"There is significant participation on the part of women, they make up 10 percent of the candidates and 44 percent of the registered voters. This is an improvement on the presidential elections of [last] October. And there is a quota system which will ensure that at least 25 percent of the parliament will consist of women," Bonino said.

The EU observer mission offers some criticism of what the report describes as a "highly questionable" vetting process of candidates suspected of past human rights violations or links to armed groups.

Bonino told the parliament on 30 August that process appears to be opaque to outside scrutiny. So far, only 11 candidates out of a total of more than 200 suspected warlords have been struck from the list of candidates.

Bonino says this appears to reflect a conscious policy on the part of the Afghan government. "It is clear that the political line that has been chosen is one of inclusion of commanders, one of not excluding anyone, so as to avoid a violent backlash during the transition. It is therefore possible that commanders with known links to militias will end up in parliament. It is a question on which we do not yet have a position, but we're studying it," Bonino said.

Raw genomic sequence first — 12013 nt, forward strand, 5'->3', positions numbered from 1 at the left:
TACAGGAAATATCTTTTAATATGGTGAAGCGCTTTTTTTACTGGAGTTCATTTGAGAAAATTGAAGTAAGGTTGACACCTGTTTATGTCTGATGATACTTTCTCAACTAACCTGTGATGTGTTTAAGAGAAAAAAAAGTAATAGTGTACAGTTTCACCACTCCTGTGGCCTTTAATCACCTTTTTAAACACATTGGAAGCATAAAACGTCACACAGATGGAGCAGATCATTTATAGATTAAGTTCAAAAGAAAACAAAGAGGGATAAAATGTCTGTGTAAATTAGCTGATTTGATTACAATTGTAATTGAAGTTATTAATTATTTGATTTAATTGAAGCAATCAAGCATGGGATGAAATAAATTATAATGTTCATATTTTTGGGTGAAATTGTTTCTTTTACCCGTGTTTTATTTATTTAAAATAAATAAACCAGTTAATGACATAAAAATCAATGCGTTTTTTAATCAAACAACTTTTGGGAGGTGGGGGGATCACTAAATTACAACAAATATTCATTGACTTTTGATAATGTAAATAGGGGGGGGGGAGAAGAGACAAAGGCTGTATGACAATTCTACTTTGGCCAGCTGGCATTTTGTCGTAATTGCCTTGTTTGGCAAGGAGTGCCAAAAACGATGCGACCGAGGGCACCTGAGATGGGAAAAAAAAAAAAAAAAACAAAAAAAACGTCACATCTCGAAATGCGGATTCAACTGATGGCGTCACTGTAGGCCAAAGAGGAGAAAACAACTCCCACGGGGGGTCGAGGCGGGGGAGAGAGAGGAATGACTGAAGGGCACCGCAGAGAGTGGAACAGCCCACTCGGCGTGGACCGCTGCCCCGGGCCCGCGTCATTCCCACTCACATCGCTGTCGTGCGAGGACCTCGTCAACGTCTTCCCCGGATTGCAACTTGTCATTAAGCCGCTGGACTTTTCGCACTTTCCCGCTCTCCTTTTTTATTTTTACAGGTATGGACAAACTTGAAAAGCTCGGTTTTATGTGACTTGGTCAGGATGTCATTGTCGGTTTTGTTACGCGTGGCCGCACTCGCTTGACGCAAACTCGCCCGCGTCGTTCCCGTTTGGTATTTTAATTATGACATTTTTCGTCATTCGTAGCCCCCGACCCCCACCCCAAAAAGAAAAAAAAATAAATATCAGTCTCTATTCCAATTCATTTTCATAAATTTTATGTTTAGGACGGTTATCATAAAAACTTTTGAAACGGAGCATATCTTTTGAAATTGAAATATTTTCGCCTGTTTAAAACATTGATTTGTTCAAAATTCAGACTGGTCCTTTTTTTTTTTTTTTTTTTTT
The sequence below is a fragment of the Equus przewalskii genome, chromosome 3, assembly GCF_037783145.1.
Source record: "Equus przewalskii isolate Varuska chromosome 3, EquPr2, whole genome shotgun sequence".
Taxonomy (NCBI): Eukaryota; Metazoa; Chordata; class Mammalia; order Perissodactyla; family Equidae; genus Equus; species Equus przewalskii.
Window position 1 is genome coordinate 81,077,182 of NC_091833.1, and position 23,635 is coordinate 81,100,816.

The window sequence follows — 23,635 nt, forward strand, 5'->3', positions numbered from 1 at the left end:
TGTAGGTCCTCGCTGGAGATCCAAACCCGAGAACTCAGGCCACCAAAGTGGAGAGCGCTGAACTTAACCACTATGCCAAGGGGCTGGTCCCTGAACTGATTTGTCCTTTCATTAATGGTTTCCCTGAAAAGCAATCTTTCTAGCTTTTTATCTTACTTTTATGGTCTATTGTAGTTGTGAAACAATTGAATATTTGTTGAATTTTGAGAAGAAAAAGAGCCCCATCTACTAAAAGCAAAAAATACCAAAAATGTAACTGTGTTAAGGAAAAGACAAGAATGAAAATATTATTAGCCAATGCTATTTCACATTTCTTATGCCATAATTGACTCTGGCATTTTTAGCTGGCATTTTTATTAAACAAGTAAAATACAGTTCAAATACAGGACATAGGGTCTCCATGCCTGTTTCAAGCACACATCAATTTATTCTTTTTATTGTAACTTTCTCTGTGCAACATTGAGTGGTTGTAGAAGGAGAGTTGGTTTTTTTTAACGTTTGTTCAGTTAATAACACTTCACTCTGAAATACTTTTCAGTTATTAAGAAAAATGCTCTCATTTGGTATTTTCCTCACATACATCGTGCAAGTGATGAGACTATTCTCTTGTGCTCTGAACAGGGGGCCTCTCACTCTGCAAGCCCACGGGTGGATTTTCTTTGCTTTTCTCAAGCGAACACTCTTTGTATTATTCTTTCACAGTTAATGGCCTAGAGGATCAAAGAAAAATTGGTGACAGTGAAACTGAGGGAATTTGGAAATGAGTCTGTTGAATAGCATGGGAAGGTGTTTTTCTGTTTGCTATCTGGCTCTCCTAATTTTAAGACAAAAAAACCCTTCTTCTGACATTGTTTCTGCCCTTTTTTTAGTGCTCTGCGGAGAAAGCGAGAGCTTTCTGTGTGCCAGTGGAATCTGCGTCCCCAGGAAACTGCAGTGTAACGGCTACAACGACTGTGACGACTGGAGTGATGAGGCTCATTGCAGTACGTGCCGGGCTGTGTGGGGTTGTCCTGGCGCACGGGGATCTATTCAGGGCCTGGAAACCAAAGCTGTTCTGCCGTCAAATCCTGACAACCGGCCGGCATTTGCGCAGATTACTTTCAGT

Bonino also said there have been numerous reports of intimidation of candidates. Again, she said, the reports were "difficult" to verify independently.

Four candidates have been killed so far, the last on 28 August.

Bonino's report says that although the official start of campaigning was to take place on 17 August, the country was "flooded" with electoral posters months ago.

On the other hand, the report notes that the campaign has not been very lively and is mostly carried out along tribal and ethnic lines "without any programmes." It says access to airtime has emerged as the most complicated issue in the campaign so far.

By Robert McMahon

The chief of the UN mission in Afghanistan has warned an upsurge in violence could disrupt Afghanistan's parliamentary polls next month. Speaking to the UN Security Council on 23 August, UN envoy Jean Arnault pointed to an escalation in attacks in the south and east as posing the most risk to elections. Representatives of neighboring and troop-contributing states vowed to help stabilize the country during the key polls.

Jean Arnault told the UN Security Council that security remained a paramount concern nearly three weeks before parliamentary elections. He said the increasing intensity of attacks in the south, southeast, and east of Afghanistan could disenfranchise parts of the dominant ethnic Pashtun population there.

"It is too soon to rule out attempts at causing major disruptions of the elections before, during or after polling day," Arnault said. "In addition, increased insecurity in the provinces along the eastern border is in itself a cause for concern for the elections in these areas."

The UN and Afghan Independent Human Rights Commission released a report on 22 August saying extremist attacks have increased against candidates, election workers, community leaders, and military forces this summer.